One well-trodden path in the custom world is to modify a Mustang front-end, for the steering, crossmember and suspension, so this was carried out, but getting it to all fit in to this UK shell was a massive challenge. The rear end was no easier as the chosen Ford 9 inch axle is around 6 inches too wide. The axle was chopped, welded, braced and linked by tuning firm Heidts with a Jaguar inboard calliper set-up using Wilwood four pots to complement the Wilwood six-pot set-up at the front.
Other fabrication tasked included welding in a roll cage which links front and rear under the car, routing for a twin exhaust side-exit system, link boxes for the radical Jag-style rear end and stretching the rear arches slightly to get the 7 and 8 inch-wide custom-made wheels and tyres to fit. With the metalwork complete, fresh coats of Old English White paint were relaid on the GT and
“I PROMISED MYSELF I’D OWN ONE OF THESE CORTINAS ONE DAY, AND I FIGURED I’D MAKE MINE THE WAY IT SHOULD HAVE BEEN DONE — WITH A V8”
“I HAVE NO IDEA HOW FAST THE CORTINA WILL GO, BUT I’VE HAD IT UP TO 120 MPH AND STILL HAD TWO GEARS LEFT TO USE”
fitting up could begin… the main feature of which was of course, the always-promised V8, which would be mated to a Magnum T56 six-speed transmission which, amazingly, fitted in the original tunnel perfectly.
“The first thought was for a 289, as I’d always planned,” Jerry says, “but then we realised that a 347 stroker engine would fit. With Inglése fuel injection and custom exhausts the power output has been dyno’d at 508 bhp, which in a car weighing less than 2000 lb (around 900 kg) is plenty! The engine does sound incredible too, and I have no idea how fast the Cortina really will be… but I’ve done 120 mph and had two gears left to use. I’ll settle for wicked fast!”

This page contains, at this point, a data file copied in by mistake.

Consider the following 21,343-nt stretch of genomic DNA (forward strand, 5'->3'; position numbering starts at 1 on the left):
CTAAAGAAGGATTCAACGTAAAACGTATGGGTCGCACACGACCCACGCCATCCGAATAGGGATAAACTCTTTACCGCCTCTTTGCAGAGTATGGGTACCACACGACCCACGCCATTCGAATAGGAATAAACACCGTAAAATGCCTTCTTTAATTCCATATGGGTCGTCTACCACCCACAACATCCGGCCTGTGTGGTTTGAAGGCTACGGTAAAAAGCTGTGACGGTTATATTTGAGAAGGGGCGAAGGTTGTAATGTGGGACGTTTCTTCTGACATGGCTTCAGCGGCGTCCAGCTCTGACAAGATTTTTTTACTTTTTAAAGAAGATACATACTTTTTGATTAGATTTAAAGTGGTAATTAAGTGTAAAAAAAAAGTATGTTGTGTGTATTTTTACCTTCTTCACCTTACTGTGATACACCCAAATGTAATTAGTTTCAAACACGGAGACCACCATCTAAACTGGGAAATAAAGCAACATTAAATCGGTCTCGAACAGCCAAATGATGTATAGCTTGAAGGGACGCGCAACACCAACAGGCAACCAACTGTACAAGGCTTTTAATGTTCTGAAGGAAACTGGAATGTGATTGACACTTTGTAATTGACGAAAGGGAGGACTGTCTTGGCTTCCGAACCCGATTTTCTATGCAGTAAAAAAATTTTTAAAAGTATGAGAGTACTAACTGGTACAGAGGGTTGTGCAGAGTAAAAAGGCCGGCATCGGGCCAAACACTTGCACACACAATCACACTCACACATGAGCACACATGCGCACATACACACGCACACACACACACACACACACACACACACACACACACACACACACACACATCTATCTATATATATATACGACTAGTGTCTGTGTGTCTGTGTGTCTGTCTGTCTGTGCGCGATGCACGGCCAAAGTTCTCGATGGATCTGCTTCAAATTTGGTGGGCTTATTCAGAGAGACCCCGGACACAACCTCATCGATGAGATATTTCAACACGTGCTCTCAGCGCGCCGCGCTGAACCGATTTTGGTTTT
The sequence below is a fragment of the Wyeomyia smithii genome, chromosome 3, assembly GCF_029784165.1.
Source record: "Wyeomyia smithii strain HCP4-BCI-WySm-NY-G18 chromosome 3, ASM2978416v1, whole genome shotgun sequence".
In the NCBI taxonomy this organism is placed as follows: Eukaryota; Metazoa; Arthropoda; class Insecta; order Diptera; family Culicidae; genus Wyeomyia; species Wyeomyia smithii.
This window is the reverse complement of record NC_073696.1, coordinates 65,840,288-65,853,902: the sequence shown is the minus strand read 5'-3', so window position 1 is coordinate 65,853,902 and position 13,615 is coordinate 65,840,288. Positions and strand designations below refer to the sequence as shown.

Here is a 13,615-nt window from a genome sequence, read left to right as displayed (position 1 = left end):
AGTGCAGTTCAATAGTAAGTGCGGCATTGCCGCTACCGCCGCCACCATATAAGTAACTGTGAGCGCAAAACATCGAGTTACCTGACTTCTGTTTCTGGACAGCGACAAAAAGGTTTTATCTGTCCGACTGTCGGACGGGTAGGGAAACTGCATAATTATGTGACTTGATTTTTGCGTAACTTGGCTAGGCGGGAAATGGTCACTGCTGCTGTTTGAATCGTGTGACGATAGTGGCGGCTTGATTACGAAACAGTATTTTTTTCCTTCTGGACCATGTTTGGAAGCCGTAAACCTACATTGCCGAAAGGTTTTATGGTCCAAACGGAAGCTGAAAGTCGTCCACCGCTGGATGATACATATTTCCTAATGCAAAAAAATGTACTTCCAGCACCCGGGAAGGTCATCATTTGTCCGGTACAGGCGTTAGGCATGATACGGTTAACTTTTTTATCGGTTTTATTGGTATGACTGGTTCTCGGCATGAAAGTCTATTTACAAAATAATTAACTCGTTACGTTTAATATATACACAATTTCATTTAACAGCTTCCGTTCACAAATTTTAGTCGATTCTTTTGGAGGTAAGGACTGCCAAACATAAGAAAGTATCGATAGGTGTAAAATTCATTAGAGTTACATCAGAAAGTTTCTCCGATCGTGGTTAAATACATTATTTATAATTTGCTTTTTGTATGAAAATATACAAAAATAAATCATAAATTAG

Finishing off the car the trim is as clean and perfect as the rest of the build. Inside the original GT seats were stripped and rebuilt with bolsters, and the speedo is a GPS unit with a 200 mph face, while the gauges are ’60s F1 and GT40 replicas to give the Cortina a period racer feel.
Outside, retaining all the chromework, and running the GT custom-made Lotus style 7 and 8 inch rims with dished chrome hubcaps is all part of the truth-hiding illusion that Jerry and Johnny have pulled off with this Cortina. It’s because the car looks so subtle until you look under the skin, that has made it an instant hit with show crowds during 2016. And the big boys have been taking notice too, as Ford is hoping to get Jerry and his GT to the SEMA Show in Las Vegas in 2017… and if you’re an American car nut, there’s no greater place to be than that, even if you’ve waited 50 years for it!
After being inspired by the antics of a Mk1 Lotus in the ’60s, Jerry’s finally realised his dream early Cortina.
Jerry’s cleverly kept the overall feel and look of the classic GT interior, but almost everything has been upgraded. By pure fluke, the shifter for the T56 ’box exits through the original aperture.
Re-bolstered GT seats wear British Willans harnesses.
GT dash now has more modern, classic look gauges.
Frostie drinks chiller nestles between two spare wheels where the back seat would have been.
The stroker Ford V8 (just) nestles within the inner wings — underneath which now sits Mustang suspension.
Jerry’s GT is a definite sleeper, even with the roll cage on show, which is actually linked to the front and rear suspension.
Custom-made steels follow the classic Lotus style but are 8x15 on the rear.
Exhausts exit on both sides and sound incredible!
Jag-style rear end is based around a much-shortened Ford 9 inch axle and includes inboard disc brakes!
Cool flip-top filler cap hides an electrical take-off.